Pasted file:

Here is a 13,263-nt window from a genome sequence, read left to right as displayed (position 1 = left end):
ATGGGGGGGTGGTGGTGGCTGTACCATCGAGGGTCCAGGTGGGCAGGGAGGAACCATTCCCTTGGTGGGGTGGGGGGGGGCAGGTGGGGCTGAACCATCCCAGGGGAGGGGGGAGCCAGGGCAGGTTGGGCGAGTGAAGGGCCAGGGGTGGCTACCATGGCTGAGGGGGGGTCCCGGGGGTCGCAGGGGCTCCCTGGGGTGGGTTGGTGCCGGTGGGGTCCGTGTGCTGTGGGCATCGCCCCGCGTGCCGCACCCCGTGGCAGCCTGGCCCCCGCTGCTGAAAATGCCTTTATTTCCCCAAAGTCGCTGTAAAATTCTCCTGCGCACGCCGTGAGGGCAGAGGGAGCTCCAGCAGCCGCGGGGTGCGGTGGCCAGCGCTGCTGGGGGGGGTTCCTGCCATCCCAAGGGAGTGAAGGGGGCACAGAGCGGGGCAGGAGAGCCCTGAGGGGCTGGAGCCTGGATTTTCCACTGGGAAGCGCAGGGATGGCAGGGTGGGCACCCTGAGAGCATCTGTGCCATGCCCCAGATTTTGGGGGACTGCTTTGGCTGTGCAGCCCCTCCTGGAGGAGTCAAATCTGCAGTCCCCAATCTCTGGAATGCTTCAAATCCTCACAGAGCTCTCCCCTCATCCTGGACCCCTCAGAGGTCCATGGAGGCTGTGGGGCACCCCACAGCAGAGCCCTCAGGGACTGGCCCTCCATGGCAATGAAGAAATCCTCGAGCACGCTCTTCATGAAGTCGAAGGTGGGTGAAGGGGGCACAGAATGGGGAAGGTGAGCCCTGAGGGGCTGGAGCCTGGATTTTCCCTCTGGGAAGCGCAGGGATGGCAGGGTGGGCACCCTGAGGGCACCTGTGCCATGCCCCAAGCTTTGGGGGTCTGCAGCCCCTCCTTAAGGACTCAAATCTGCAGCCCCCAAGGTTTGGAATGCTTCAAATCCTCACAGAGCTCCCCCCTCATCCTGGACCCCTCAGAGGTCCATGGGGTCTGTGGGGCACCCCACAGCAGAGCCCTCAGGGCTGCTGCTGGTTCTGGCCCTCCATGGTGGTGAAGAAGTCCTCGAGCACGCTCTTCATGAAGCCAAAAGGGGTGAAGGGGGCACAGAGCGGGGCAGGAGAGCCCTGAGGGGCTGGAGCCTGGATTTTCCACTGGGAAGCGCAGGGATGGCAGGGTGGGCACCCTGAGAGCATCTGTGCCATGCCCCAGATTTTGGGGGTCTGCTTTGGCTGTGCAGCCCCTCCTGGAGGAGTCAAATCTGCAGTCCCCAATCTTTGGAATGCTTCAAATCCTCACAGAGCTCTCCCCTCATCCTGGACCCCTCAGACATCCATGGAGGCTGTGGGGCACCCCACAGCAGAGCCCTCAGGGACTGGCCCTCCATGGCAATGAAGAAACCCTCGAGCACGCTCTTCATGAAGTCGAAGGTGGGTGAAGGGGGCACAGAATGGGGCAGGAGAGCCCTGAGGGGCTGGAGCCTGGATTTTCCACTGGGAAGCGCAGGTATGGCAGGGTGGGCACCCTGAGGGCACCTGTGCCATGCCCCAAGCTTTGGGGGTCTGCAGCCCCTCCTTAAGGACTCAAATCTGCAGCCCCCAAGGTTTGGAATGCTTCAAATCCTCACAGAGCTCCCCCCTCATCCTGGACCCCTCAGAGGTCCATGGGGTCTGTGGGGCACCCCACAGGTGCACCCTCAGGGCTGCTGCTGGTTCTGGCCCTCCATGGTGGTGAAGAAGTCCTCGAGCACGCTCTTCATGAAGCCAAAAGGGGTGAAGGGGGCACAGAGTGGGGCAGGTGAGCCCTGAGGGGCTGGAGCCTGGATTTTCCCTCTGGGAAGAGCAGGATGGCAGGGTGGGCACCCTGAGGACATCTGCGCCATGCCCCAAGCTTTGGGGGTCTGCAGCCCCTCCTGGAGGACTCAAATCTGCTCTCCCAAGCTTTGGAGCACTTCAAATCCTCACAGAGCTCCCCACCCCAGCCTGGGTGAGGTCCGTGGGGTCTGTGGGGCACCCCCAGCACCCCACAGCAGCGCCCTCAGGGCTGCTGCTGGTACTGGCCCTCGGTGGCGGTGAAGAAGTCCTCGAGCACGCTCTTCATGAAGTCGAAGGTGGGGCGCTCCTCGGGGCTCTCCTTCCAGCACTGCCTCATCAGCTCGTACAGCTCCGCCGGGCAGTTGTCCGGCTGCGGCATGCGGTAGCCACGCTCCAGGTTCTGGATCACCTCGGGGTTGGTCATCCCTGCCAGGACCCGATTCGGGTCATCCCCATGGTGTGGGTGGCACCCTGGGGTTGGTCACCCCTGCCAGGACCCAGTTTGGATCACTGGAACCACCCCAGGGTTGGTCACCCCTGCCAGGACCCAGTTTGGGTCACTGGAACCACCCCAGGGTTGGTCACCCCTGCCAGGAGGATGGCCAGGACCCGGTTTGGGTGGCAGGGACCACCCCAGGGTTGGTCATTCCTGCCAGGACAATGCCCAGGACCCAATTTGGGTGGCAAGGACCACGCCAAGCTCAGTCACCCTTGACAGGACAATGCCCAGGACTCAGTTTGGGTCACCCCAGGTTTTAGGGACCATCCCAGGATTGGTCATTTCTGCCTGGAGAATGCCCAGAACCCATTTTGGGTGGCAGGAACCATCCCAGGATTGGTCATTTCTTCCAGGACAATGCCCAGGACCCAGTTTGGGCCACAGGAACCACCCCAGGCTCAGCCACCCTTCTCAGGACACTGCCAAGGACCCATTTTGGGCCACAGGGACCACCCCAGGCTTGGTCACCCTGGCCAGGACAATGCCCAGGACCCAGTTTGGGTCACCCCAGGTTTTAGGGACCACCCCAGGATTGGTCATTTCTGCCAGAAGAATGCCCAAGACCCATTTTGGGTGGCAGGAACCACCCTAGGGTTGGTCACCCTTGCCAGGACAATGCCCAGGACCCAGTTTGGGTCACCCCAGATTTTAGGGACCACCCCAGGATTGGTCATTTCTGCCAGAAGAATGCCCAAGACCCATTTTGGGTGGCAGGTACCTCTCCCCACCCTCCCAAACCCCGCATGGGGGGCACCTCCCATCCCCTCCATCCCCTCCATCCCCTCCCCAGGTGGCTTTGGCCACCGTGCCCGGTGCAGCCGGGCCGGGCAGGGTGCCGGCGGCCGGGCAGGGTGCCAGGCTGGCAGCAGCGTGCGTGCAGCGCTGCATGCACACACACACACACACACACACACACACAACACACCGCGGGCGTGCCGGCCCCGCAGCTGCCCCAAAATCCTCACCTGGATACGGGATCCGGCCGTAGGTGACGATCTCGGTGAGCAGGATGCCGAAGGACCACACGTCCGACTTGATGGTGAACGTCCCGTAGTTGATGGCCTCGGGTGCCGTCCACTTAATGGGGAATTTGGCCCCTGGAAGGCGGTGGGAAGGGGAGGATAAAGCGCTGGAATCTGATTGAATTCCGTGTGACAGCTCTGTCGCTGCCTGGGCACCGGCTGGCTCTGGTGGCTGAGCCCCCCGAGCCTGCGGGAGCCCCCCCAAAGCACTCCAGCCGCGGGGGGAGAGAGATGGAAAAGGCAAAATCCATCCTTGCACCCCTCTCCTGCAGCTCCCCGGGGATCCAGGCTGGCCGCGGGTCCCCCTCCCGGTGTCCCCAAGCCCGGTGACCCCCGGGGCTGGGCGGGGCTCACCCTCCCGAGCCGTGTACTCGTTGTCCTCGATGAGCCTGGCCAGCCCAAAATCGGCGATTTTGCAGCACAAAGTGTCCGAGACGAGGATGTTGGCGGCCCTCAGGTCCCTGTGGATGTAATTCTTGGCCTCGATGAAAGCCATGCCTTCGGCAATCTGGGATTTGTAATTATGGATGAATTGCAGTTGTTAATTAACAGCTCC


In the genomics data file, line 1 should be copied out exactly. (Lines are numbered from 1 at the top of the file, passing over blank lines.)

Here is a 13,263-nt window from a genome sequence, read left to right as displayed (position 1 = left end):